St Vincent’s Health Australia (SVHA) has embarked on a groundbreaking training program to help key staff identify and support vulnerable people who present to its hospitals who have been trafficked. The Advocates for Change initiative is part of a wider anti-trafficking project that SVHA began in 2017 in partnership with ACRATH (Australian Catholic Religious Against Trafficking in Humans) which has worked to combat slavery for the past 16 years.
St Vincent’s Health Australia has recruited its first team of eight Advocates for Change from some of its 32 sites around Australia, including St Vincent’s Hospital Melbourne, St Vincent’s Health Network Sydney, and St Vincent’s Private Hospital in Toowoomba. The Advocates will also create awareness and opportunities for education among their colleagues at their sites.
The Advocates for Change training covers all forms of slavery including forced marriage, forced labour and supply chains. It is estimated, that more than 40 million people globally, including in Australia, are trapped in slavery or slavery-like conditions. SVHA’s Advocates volunteered to take on the human trafficking work as part of their existing roles because they identified it as a major social justice issue.
Advocate for Change Sarah Iser, an ED Care Coordinator at St Vincent’s Hospital Melbourne, said the training was both inspiring and confronting as participants realised the very real presence of trafficked people in Australia and how they might present to SVHA hospitals.
“I think a lot of us, when we look back with the knowledge we now have, recall someone who might have triggered some concerns,” Sarah said. “Some staff know I’m one of the people doing the training and have come to me to raise concerns about potentially trafficked patients they’ve seen in the past, as well as asking for tips on how to identify if a person is in this situation and how to support them. ACRATH has developed great tools to use to help us identify people who may have been trafficked and the pathways for supporting them.”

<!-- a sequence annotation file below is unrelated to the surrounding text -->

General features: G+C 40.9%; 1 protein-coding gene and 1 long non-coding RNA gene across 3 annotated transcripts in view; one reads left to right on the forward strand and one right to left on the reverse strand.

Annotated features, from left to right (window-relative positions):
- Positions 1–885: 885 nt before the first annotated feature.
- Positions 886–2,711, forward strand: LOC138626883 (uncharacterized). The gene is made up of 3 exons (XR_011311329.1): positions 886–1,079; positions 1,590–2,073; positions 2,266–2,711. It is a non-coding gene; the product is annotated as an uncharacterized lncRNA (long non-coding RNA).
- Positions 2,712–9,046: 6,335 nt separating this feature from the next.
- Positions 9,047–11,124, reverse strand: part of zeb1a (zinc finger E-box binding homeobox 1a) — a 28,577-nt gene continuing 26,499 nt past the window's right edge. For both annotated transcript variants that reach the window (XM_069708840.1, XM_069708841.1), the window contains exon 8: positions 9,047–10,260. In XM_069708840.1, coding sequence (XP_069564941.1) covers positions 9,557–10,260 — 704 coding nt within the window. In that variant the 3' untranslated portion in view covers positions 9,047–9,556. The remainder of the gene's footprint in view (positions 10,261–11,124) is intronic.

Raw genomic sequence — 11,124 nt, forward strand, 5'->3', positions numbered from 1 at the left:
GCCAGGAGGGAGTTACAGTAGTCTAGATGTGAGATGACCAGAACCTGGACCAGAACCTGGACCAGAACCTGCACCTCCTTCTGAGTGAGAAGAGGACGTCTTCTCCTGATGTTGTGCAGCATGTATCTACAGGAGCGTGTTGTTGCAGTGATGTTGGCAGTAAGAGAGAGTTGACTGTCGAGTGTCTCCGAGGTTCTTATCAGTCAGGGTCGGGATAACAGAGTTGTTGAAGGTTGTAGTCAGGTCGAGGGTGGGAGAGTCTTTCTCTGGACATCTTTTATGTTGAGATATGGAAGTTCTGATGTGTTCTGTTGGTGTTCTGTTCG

Advocate Mali Newman-Plant, a Social Worker at St Vincent’s Sydney’s Sacred Heart Rehabilitation Service, is now exploring opportunities to create greater awareness among her colleagues around how people who have been trafficked might present at St Vincent’s facilities.
“I don’t think human trafficking is on our radar as much as it should be and this project is going to change that, it’s wonderful,” Mali said. “It has the potential to make a real difference if we can equip clinicians with the necessary information and skills and I’m excited to be a part of it. Health workers regularly assess and screen clients for family violence. People who are trafficked endure similar problems such as coercion, threats and fear of reprisals if they disclose their situation.”
SVHA’s Samantha Corrie – who is coordinating the training across the organisation – said justice was a core value for the organisation and working to eradicate human trafficking was something staff were keen to understand and combat.
“The advocates are very proud that our organisation is working to eradicate human trafficking, particularly in the area of procurement of goods and services. But this is an opportunity for them to work at a more clinical level to influence change,” Sam said. “It’s so encouraging to be working with these people who are passionate about eradicating human trafficking and who have support from the organisation and the encouragement of their colleagues.”
ACRATH’s Liz Payne said SVHA was spearheading anti-trafficking work in the health sector and she was confident other health providers would follow. She said SVHA embarked on the anti-trafficking project, including examining supply chains, before the Modern Slavery Act was introduced in 2018 because they want to help eradicate slavery.
“It’s a real privilege working with this incredibly committed team of Advocates who come from a range of clinical, management and administration backgrounds. They are passionate about making life better for people who have been trafficked or who are at risk of being trafficked,” Liz said.
With thanks to ACRATH.